In 1862 he went to Fort Moharie, hear where Needles is now located, and established a ferry across the Colorado river, still further enchancing (sic) the business of the city and county. He was a liberal contributor to the telegraph fund when assistance was required to connect the city with the outside world, and favored reasonable encouragement to the railroad so as to place San Bernardino on the trans-continental line. At his own expense he enclosed the public square (now Pioneer Park) with a good stout fence.

In 1873-4 he delivered the United States mail to the miners in Bear and Holcomb valleys, when the snow was three and four feet deep in places, thus showing that he still retained that daring and intrepid disposition he acquired in the Rocky mountains.

In his later years he devoted much of his time to writing a book entitled, “Medium of the Rockies,” in which he narrates many thrilling incidents of his adventurous life, and some chapters on spiritual and advanced thought. Born near Plymouth Rock, on the anniversary of the landing of the Pilgrim Fathers, he seems to have partaken of their religious freedom and liberality of thought, and his years among the grandeur and sublimity of the Rocky mountains aided in developing an intense live of nature, the handiwork of the great Creator. Here, as a child of nature, among the fastnesses of the mountain forests, or among the crags and peaks he saw the Great Ruler in the clouds and heard him in the winds. Without any education except that derived from the broad and liberal books of nature, he was able to read in the faces of his fellowmen those ennobling sentiments of love, truth, justice, loyalty and humanity. His spirit seemed to be dedicated “to the cause that lacks assistance, to the wrongs that need resistance, the future in the distance, and the good that he could do.”

As old age began creeping on and many of his old friends were passing away, and the activities of life had to be transferred to others, Mr. Brown joined George Lord, William Heap, R. T. Roberts, W. F. Holcomb, George Miller, Taney Woodward, May B. B. Harris, David Seeley, Sydney P. Waite, Marcus Katz, Lucas Hoagland, Henry M. Willis, his old Rocky mountain companion, James W. Waters, his son, John Brown, Jr., and others and organized the San Bernardino Society of California Pioneers, believing that many hours could still be pleasantly passed by those whose friendship had grown stronger and stronger as the years rolled by, and thus live the sentiment of the poet:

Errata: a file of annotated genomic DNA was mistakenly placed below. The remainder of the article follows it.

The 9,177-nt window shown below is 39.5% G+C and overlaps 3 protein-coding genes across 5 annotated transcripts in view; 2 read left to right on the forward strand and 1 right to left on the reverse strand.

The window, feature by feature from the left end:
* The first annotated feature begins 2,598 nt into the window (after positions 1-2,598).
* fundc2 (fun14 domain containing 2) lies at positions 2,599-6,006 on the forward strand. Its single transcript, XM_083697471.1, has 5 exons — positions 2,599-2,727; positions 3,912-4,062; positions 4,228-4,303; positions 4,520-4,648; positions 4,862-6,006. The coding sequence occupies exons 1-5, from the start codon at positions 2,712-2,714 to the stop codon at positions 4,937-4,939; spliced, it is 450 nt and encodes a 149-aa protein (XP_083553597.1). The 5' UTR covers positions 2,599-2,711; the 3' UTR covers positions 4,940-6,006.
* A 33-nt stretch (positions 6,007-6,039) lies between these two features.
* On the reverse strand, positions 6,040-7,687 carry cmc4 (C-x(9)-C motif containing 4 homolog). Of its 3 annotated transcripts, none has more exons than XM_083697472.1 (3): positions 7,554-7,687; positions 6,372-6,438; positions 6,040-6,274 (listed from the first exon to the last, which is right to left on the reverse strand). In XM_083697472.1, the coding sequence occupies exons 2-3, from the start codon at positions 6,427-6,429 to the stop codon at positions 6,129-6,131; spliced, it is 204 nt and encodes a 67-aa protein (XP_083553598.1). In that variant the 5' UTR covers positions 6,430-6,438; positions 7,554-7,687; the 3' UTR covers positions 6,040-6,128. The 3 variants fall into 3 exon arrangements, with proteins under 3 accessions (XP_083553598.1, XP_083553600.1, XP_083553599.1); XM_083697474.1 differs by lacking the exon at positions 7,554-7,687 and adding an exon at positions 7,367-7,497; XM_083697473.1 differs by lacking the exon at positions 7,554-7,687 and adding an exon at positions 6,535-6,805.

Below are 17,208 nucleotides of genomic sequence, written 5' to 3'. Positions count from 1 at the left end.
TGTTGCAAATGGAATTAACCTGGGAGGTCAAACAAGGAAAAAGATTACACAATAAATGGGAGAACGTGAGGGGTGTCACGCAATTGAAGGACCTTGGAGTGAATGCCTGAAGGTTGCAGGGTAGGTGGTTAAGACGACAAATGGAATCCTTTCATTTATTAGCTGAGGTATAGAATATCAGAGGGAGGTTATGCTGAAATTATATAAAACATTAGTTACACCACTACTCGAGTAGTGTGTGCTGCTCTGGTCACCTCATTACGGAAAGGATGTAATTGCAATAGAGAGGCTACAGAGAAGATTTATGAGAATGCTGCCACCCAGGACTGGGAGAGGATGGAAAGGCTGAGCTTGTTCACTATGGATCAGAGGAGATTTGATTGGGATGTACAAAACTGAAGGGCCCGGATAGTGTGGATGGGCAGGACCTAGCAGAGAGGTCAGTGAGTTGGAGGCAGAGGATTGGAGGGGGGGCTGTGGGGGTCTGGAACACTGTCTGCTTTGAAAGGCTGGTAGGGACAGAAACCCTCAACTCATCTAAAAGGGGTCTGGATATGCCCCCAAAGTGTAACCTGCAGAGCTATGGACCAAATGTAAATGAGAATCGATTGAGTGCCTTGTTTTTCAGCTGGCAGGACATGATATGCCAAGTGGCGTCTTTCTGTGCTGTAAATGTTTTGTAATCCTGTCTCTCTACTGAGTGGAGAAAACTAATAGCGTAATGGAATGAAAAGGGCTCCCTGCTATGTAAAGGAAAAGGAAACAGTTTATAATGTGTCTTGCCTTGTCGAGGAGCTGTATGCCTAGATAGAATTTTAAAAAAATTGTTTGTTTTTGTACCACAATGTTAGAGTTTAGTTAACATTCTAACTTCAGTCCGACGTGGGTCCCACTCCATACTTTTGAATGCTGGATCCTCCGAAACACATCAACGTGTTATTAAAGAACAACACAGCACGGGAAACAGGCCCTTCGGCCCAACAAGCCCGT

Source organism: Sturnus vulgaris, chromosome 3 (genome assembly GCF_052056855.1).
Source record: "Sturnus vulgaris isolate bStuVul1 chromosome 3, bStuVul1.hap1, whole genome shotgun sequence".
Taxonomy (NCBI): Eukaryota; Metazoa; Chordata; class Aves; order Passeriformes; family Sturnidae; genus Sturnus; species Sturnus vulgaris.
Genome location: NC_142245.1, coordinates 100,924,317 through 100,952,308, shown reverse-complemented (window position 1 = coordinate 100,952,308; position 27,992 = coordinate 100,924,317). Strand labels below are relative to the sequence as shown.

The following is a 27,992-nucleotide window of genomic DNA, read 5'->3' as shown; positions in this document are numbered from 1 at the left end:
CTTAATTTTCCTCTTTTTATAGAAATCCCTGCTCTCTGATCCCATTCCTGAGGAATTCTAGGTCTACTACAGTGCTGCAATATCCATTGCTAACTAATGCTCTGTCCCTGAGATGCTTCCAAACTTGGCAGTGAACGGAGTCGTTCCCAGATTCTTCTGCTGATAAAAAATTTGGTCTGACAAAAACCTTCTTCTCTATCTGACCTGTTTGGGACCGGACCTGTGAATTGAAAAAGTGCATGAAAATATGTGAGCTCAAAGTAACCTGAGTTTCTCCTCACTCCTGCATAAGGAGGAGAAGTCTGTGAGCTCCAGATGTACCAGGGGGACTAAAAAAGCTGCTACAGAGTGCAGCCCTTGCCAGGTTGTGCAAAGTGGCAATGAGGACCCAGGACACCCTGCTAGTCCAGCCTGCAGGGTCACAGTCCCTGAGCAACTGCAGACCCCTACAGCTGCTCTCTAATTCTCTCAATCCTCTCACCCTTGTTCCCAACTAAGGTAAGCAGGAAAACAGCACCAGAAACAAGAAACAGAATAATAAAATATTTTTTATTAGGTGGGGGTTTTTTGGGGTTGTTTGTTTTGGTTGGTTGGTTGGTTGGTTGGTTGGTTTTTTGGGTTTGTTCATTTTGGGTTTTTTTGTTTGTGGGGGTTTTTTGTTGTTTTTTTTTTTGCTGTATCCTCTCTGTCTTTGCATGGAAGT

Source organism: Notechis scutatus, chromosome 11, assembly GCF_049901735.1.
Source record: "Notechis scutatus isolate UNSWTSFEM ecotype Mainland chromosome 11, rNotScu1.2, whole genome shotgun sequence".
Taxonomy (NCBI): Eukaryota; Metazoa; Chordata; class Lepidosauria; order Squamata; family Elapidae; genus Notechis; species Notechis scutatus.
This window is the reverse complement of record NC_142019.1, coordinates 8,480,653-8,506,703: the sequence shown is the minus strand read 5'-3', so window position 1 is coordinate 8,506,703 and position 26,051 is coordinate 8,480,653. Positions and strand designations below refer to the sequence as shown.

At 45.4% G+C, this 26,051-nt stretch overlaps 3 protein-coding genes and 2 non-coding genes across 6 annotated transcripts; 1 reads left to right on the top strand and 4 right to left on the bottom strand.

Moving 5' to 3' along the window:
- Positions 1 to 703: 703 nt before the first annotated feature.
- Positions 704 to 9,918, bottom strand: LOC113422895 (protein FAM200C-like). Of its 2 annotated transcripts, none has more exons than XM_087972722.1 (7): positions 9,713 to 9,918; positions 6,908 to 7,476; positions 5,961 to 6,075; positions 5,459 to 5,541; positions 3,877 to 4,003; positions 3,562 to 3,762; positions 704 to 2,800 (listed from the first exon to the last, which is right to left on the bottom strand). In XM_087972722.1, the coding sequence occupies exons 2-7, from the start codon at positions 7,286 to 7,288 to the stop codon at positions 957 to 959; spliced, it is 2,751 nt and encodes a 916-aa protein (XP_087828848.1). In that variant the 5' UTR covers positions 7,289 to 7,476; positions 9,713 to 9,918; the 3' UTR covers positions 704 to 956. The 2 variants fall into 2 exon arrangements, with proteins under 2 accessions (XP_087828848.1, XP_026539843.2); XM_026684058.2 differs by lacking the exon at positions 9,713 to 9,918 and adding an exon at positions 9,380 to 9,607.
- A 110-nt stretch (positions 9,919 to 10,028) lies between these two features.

“When but few years of life remain,

Tis life renewed to talk, to laugh them o’er again.”

Mr. Brown raised a large family, six daughters: Mrs. Matilda Waite, Mrs. Laura Wogencraft Thomas, Mrs. Louisa Waters, Mrs. Sylvia Davenport, Mrs. Mary Dueber, and Mrs. Emma Rouse Royalty; and four sons: John, Joseph, James and Newton Brown.

He outlived all of his Rocky mountain companions, all of the commissioners appointed to organize San Bernardino county and all of the first officers of the county. He remained alone to receive the tender greetings of his many friends who held him not only with high esteem and respect but with veneration and love. He was greatly devoted to the Pioneer Society; its pleasant associations were near and dear to his heart. Although feeble with declining years, he appeared at the meeting of the society on Saturday, April 15, 1899, and discharged his duties as president, and on the following Thursday, April 20, 1899, at seven o’clock P.M., at the home of his daughter Laura, his spirit departed to that new and higher sphere of existence he so fondly looked to while on earth. A large concourse of friends attended the funeral of their old friend from the Brown homestead, corner of D and Sixth streets, the residence of his son John. The funeral services were conducted by Mrs. J. A. Marchant, superintendent of the First Spiritual Society of San Bernardino, and also by Rev. A. J. White, of the Presbyterian Church of Colton. The choir was under the direction of Mrs. H. M. Barton and Mrs. Lizzie Heap Keller. The floral offerings were profuse; one emblematic of the Pioneers, a tribute from the Pioneer Society.

According to direction from the deceased frequently given by him to his children, the casket and everything else necessary for interment, was like his character, white as the mountain snow. The honorary pall-bearers were among his oldest friends then living—Sheldon Stoddard, W. F. Holcomb, R. T. Roberts, Lucas Hoagland, J. A. Kelting, and Lewis Jacobs, and the active pall-bearers were J. W. Waters, Jr., George Miler, Randolph Seeley, De La M. Woodward, H. M. Barton and Edward Daley, Jr.

 

Transcribed 5-26-12 Marilyn R. Pankey.

Source: California of the South Vol. II, by John Steven McGroarty, Pages 433-437, Clarke Publ., Chicago, Los Angeles,  Indianapolis.  1933.


© 2012  Marilyn R. Pankey.